Dec. 6, 2023
Be part of the change on National Day of Remembrance and Action on Violence Against Women
Every year on Dec. 6, the University of Calgary observes the National Day of Remembrance and Action on Violence Against Women. The observance, now in its 34th year, commemorates the anniversary of the murder of 14 women (and injury of 10) in a brutal act of anti-feminist violence at the École Polytechnique in Montreal in 1989. Known as the Montreal Massacre, it is a tragic event in Canadian history. The victims on that day were university students and staff.
Since gender-based violence is still so prevalent, the National Day of Remembrance and Action on Violence Against Women continues to be dedicated to raising awareness and inspiring advocacy. In Canada and around the world, women, girls and 2SLGBTQI+ individuals face unacceptable violence and discrimination. Reports of domestic violence especially increased during the Covid-19 pandemic due to lockdown, and discrimination against women of colour and transgender women continues to be a problem. Additionally, the day serves to bring attention to the multiple missing and murdered Indigenous women and girls.
The memorial ceremony
To honour the women who lost their lives on Dec. 6, 1989, as well as to emphasize the importance of acknowledging and fighting against gender-based violence, UCalgary held an annual ceremony on Dec. 6.
The ceremony was held in the Engineering Main Atrium (ENG 122). A livestream of the ceremony was also available for those who are unable to attend in person.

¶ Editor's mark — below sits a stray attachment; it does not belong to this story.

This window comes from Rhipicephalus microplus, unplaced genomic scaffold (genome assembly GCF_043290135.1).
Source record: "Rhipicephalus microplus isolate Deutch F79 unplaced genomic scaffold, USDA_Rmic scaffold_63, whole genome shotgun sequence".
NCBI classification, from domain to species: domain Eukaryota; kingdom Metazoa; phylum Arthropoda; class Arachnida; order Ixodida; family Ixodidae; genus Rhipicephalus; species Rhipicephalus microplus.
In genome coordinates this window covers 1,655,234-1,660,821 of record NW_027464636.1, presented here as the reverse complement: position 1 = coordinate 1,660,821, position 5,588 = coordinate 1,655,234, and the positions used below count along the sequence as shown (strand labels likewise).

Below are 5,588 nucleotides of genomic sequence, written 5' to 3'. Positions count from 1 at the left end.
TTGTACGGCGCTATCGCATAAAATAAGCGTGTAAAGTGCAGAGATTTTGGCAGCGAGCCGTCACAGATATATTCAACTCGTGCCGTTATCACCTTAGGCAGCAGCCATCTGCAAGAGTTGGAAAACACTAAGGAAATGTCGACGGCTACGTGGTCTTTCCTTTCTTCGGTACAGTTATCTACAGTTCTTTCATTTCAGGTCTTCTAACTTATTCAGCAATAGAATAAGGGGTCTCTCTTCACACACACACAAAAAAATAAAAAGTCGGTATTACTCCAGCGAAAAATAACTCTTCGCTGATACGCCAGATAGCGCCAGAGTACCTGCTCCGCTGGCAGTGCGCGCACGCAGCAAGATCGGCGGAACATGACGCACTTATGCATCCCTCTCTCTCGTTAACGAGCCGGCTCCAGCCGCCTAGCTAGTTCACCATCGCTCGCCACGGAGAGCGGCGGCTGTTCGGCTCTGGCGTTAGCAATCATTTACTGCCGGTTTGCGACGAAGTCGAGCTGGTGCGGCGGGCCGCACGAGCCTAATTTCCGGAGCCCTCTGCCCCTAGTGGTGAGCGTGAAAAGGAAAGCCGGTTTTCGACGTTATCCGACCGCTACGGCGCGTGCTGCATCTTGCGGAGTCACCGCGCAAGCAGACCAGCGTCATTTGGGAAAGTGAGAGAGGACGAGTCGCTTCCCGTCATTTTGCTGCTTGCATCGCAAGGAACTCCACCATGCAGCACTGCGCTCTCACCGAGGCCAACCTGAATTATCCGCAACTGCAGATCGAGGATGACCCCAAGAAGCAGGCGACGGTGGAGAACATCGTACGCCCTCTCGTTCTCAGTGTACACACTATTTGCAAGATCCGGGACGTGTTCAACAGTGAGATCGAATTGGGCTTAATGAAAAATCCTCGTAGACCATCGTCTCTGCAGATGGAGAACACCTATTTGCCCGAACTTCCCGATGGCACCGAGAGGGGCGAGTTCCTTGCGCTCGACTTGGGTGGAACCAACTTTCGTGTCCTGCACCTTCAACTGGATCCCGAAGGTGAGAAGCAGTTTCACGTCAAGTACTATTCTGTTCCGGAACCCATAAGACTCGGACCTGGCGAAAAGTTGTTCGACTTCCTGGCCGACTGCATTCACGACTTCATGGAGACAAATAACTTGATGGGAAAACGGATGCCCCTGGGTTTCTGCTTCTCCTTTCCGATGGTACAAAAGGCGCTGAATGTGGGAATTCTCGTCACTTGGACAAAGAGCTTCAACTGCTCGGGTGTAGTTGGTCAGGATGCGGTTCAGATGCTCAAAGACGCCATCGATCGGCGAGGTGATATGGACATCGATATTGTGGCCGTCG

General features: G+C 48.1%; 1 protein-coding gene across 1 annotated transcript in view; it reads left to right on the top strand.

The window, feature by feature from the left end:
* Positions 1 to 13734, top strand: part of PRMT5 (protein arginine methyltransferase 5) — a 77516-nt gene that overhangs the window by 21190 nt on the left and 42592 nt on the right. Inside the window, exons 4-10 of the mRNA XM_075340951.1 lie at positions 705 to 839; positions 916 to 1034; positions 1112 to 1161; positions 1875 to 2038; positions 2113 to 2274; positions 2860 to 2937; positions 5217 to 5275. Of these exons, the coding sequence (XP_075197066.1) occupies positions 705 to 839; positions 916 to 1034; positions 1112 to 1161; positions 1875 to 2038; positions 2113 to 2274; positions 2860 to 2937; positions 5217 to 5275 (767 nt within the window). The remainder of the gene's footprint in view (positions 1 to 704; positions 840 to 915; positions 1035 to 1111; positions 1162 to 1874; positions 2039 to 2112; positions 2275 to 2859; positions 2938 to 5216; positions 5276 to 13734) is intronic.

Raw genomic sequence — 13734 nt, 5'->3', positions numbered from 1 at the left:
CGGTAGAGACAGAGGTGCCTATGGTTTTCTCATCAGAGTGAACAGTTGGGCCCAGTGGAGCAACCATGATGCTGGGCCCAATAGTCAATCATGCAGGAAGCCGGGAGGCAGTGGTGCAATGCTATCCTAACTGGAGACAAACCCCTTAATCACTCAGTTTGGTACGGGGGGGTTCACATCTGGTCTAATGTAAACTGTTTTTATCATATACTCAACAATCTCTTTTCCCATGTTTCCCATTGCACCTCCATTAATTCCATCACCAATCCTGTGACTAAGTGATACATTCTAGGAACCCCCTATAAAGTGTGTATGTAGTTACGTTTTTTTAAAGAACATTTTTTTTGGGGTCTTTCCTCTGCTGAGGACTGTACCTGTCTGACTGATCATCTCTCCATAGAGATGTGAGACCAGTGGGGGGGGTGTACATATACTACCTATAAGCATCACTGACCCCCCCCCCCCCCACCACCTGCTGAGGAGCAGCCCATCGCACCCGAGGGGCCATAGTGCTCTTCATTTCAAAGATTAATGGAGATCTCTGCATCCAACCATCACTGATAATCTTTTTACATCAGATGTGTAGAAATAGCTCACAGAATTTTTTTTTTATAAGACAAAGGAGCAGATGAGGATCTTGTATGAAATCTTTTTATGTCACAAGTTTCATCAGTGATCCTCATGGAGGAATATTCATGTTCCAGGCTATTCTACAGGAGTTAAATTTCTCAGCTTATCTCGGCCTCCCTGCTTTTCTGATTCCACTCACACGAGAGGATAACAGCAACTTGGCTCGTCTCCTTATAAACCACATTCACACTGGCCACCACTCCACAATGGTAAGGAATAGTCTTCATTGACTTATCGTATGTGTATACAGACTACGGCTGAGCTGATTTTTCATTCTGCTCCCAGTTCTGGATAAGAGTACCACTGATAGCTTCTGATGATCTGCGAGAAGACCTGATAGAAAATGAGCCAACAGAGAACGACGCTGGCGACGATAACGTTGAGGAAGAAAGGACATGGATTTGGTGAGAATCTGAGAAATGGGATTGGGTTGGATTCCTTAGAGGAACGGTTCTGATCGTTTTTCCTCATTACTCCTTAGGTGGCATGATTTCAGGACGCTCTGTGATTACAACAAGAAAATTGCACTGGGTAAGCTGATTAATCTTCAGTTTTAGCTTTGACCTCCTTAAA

This year, it opened with a prayer by Elder Kerrie Moore, and featured two speakers: Dr. Kiara Mikita, PhD, sexual violence educator with the Cumming School of Medicine and Alberta Health Services, and Verity Turpin, vice-provost (student experience). Students from the School of Creative and Performing Arts provided music: Sora Kim and Isaac Willocks on violin, as well as Ruth Yang on vocals.
Mikita offered some thoughts ahead of her keynote: "Combating gender-based violence means preventing it in how we talk with young people about gender, in the way we teach them, and as they learn about, gender and sexuality. This sometimes requires that we pause and consider the messages and ideas that have informed our own thinking.
"All of this works toward shifting and unsettling foundations of gender-based violence that can often evolve from long-held, unchallenged, problematic beliefs.”
The Women’s Resource Centre hosted candle making, another annual UCalgary tradition. The origin of this tradition began in 1987 by the Canadian Voice of Women as a means of spreading the message of peace.
Candles hand-made by university students will also be sold at tables in various spots on campus during the 16 Days of Activism between the International Day of Violence Against Women (Nov. 25) and International Human Rights Day (Dec. 10). They are made entirely out of beeswax and are sold for $4 each or $8 a pair in the following colours: burgundy, evergreen, purple, and natural.
With these events, UCalgary aims to empower and amplify the voices of its female students; promote inclusivity and equal opportunity for all; and create a space in which women feel comfortable talking about gender-based violence and advocating for its end.